KEEPING TABS on Superior’’s majestic expanse

Lake’s ice, water levels above average for season

Thick ice fills the harbor near Presque Isle on Feb. 14, when average ice coverage on Lake Superior was around 65 percent, well above the long-term average of 40 percent for Feb. 14. While the ice coverage has decreased to 50 percent on the lake as of Saturday, it still remains above the long-term average of 39 percent for March 10. (Journal photo by Cecilia Brown)


Journal Staff Writer

MARQUETTE — With spring approaching, Lake Superior is on the minds of many who live on her shores. Some may be curious about how high her waters will be and how her shores may look once the ice retreats as they dream of summer, while others may be hoping Superior’s ice cover holds on a little longer.

As of Saturday, ice coverage on Lake Superior was 50 percent — about 10 percent greater than the long-term average for March 10, with an average ice thickness of 5.5 inches. The ice coverage is predicted to gradually diminish over the coming days, expected to reach 45 percent on Wednesday.

However, over the past month, residents have probably noticed some major, less gradual fluctuations in Lake Superior’s ice coverage.

February began with only 15 percent of the lake’s surface covered by ice, with the coverage soaring to 77 percent in the middle of the month, roughly double the long-term average for that period in February, according to information from the Great Lakes Environmental Research Laboratory.

The frigid days of early February were an obvious factor in the major ice expansion during that period.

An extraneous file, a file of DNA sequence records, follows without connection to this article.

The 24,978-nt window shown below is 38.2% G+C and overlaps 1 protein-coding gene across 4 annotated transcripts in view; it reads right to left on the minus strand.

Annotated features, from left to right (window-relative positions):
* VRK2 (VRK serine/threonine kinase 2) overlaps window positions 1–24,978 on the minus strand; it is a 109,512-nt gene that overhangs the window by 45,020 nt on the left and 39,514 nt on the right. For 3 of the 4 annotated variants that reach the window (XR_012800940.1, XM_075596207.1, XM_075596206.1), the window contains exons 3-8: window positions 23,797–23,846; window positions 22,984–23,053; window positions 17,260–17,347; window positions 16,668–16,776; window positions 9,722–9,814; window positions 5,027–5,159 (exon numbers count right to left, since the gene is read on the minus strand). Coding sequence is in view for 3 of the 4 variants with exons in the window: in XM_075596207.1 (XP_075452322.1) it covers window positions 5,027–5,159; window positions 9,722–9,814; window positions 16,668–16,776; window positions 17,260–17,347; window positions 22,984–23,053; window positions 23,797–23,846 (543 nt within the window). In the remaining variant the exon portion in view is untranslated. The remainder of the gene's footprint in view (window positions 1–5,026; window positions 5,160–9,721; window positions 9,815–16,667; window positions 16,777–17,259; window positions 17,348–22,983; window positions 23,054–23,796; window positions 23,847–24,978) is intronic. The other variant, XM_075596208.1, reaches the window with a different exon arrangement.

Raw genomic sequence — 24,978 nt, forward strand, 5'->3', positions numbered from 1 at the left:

“Certainly, combinations of air temperature and water temperature are the big drivers (of ice formation),” said Drew Gronewold, hydrologist at the National Oceanic and Atmospheric Administration — Great Lakes Environmental Research Laboratory.

Since mid-February, there have been some major changes in Lake Superior’s ice coverage — it’s fluctuated between 50 and 75 percent, sometimes changing nearly 10 percent within a single day.

Not surprisingly, there are factors beyond just temperature that allow these rapid changes in coverage.

Wind, waves, current direction and speed can all have impacts on ice coverage — high winds, waves or fast currents can cause ice to break up and move quickly, leading to dramatic changes in ice coverage over the course of 24 hours.

“There are times when you can look at the Great Lakes and see a lot of ice cover one day, then wind and wave action can lead to very different conditions the next day,” Gronewold said.

In addition to these factors, the distance of a particular spot from the shoreline, as well as the depth of the water can impact ice formation.

“It’s not just the overall average depth in the lake, (it’s) also the changes in depth along different parts of the lake…. There are areas of the lake where it’s shallow, near the shoreline, where ice can form first,” Gronewold said, noting that temperatures, currents, winds and water depths are all interrelated factors in ice coverage.

Lake Superior not only exceeded the expected maximal ice cover of 68 percent this year by nearly 10 percent in February, but water levels were higher than the long-term average of 601.25 feet for Lake Superior in February — the average water level measurement taken at Marquette’s monitoring station was 602.41 feet for February, over a foot higher than the long-term average for Lake Superior.

According to a long-term forecast published on March 5 by the United States Army Corps of Engineers – Detroit, the water levels on Lake Superior are likely to remain above average as spring and summer approach.

Gronewold credits increased precipitation in the region for much of the increase in water levels, but the water levels in Lake Superior, like ice coverage, have seasonal and long-term patterns that are affected by a number of factors.